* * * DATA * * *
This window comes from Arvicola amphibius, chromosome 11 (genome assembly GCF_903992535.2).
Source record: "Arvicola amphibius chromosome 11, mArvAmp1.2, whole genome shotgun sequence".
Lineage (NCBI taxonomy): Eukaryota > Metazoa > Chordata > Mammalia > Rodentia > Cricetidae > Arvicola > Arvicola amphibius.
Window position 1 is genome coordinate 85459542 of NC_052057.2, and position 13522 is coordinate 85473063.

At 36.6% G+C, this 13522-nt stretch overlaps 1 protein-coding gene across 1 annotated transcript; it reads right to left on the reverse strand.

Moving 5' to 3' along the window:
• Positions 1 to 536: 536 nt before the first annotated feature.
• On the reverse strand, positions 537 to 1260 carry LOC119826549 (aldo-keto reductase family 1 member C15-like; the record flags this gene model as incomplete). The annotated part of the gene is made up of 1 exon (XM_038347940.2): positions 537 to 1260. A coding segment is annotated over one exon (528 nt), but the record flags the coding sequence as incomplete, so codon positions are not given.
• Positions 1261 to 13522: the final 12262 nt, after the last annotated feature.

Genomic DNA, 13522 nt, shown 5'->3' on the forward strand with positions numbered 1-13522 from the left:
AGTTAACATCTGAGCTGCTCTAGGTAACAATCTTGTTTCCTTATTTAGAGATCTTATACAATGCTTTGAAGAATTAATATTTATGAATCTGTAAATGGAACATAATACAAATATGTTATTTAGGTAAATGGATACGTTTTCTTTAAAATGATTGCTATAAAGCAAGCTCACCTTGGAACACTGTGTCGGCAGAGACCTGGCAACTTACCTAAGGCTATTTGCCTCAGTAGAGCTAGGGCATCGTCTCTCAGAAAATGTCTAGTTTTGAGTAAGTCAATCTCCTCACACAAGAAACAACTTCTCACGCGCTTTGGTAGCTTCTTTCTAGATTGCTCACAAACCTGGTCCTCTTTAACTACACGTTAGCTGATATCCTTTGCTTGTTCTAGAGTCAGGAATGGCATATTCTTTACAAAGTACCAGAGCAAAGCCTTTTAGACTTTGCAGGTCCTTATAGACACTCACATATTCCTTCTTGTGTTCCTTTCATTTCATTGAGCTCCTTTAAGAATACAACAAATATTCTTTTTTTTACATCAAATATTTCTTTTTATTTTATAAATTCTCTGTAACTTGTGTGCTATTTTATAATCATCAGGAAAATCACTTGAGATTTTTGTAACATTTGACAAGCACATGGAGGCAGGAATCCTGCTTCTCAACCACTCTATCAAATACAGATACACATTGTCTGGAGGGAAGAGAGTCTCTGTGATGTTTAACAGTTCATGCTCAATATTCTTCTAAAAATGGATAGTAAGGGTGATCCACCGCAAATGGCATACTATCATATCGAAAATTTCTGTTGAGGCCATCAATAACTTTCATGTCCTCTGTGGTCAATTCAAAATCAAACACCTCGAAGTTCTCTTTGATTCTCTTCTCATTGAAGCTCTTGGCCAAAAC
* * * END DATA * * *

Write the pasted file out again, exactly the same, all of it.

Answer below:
This window comes from Arvicola amphibius, chromosome 11 (genome assembly GCF_903992535.2).
Source record: "Arvicola amphibius chromosome 11, mArvAmp1.2, whole genome shotgun sequence".
Lineage (NCBI taxonomy): Eukaryota > Metazoa > Chordata > Mammalia > Rodentia > Cricetidae > Arvicola > Arvicola amphibius.
Window position 1 is genome coordinate 85459542 of NC_052057.2, and position 13522 is coordinate 85473063.

At 36.6% G+C, this 13522-nt stretch overlaps 1 protein-coding gene across 1 annotated transcript; it reads right to left on the reverse strand.

Moving 5' to 3' along the window:
• Positions 1 to 536: 536 nt before the first annotated feature.
• On the reverse strand, positions 537 to 1260 carry LOC119826549 (aldo-keto reductase family 1 member C15-like; the record flags this gene model as incomplete). The annotated part of the gene is made up of 1 exon (XM_038347940.2): positions 537 to 1260. A coding segment is annotated over one exon (528 nt), but the record flags the coding sequence as incomplete, so codon positions are not given.
• Positions 1261 to 13522: the final 12262 nt, after the last annotated feature.

Genomic DNA, 13522 nt, shown 5'->3' on the forward strand with positions numbered 1-13522 from the left:
AGTTAACATCTGAGCTGCTCTAGGTAACAATCTTGTTTCCTTATTTAGAGATCTTATACAATGCTTTGAAGAATTAATATTTATGAATCTGTAAATGGAACATAATACAAATATGTTATTTAGGTAAATGGATACGTTTTCTTTAAAATGATTGCTATAAAGCAAGCTCACCTTGGAACACTGTGTCGGCAGAGACCTGGCAACTTACCTAAGGCTATTTGCCTCAGTAGAGCTAGGGCATCGTCTCTCAGAAAATGTCTAGTTTTGAGTAAGTCAATCTCCTCACACAAGAAACAACTTCTCACGCGCTTTGGTAGCTTCTTTCTAGATTGCTCACAAACCTGGTCCTCTTTAACTACACGTTAGCTGATATCCTTTGCTTGTTCTAGAGTCAGGAATGGCATATTCTTTACAAAGTACCAGAGCAAAGCCTTTTAGACTTTGCAGGTCCTTATAGACACTCACATATTCCTTCTTGTGTTCCTTTCATTTCATTGAGCTCCTTTAAGAATACAACAAATATTCTTTTTTTTACATCAAATATTTCTTTTTATTTTATAAATTCTCTGTAACTTGTGTGCTATTTTATAATCATCAGGAAAATCACTTGAGATTTTTGTAACATTTGACAAGCACATGGAGGCAGGAATCCTGCTTCTCAACCACTCTATCAAATACAGATACACATTGTCTGGAGGGAAGAGAGTCTCTGTGATGTTTAACAGTTCATGCTCAATATTCTTCTAAAAATGGATAGTAAGGGTGATCCACCGCAAATGGCATACTATCATATCGAAAATTTCTGTTGAGGCCATCAATAACTTTCATGTCCTCTGTGGTCAATTCAAAATCAAACACCTCGAAGTTCTCTTTGATTCTCTTCTCATTGAAGCTCTTGGCCAAAAC